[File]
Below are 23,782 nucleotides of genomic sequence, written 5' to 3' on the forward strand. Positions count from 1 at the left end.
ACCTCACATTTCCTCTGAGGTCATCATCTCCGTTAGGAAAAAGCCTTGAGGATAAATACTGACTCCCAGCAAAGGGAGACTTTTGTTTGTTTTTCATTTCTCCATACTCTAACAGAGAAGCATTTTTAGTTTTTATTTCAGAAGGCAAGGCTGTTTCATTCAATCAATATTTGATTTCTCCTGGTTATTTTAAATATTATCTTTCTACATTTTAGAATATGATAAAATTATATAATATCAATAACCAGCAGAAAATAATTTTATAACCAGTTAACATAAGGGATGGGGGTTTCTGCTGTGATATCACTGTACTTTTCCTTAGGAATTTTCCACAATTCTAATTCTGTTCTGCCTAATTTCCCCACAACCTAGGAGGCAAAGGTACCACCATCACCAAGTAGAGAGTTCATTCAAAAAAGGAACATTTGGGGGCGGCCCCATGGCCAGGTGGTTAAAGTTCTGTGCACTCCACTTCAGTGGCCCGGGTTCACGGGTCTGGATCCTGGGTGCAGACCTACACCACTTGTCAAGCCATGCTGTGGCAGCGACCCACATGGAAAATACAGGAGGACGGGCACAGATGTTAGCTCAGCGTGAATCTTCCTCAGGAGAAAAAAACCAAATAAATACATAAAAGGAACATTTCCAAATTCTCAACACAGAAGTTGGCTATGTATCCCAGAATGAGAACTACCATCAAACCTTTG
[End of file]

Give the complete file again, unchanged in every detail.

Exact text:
Below are 23,782 nucleotides of genomic sequence, written 5' to 3' on the forward strand. Positions count from 1 at the left end.
ACCTCACATTTCCTCTGAGGTCATCATCTCCGTTAGGAAAAAGCCTTGAGGATAAATACTGACTCCCAGCAAAGGGAGACTTTTGTTTGTTTTTCATTTCTCCATACTCTAACAGAGAAGCATTTTTAGTTTTTATTTCAGAAGGCAAGGCTGTTTCATTCAATCAATATTTGATTTCTCCTGGTTATTTTAAATATTATCTTTCTACATTTTAGAATATGATAAAATTATATAATATCAATAACCAGCAGAAAATAATTTTATAACCAGTTAACATAAGGGATGGGGGTTTCTGCTGTGATATCACTGTACTTTTCCTTAGGAATTTTCCACAATTCTAATTCTGTTCTGCCTAATTTCCCCACAACCTAGGAGGCAAAGGTACCACCATCACCAAGTAGAGAGTTCATTCAAAAAAGGAACATTTGGGGGCGGCCCCATGGCCAGGTGGTTAAAGTTCTGTGCACTCCACTTCAGTGGCCCGGGTTCACGGGTCTGGATCCTGGGTGCAGACCTACACCACTTGTCAAGCCATGCTGTGGCAGCGACCCACATGGAAAATACAGGAGGACGGGCACAGATGTTAGCTCAGCGTGAATCTTCCTCAGGAGAAAAAAACCAAATAAATACATAAAAGGAACATTTCCAAATTCTCAACACAGAAGTTGGCTATGTATCCCAGAATGAGAACTACCATCAAACCTTTG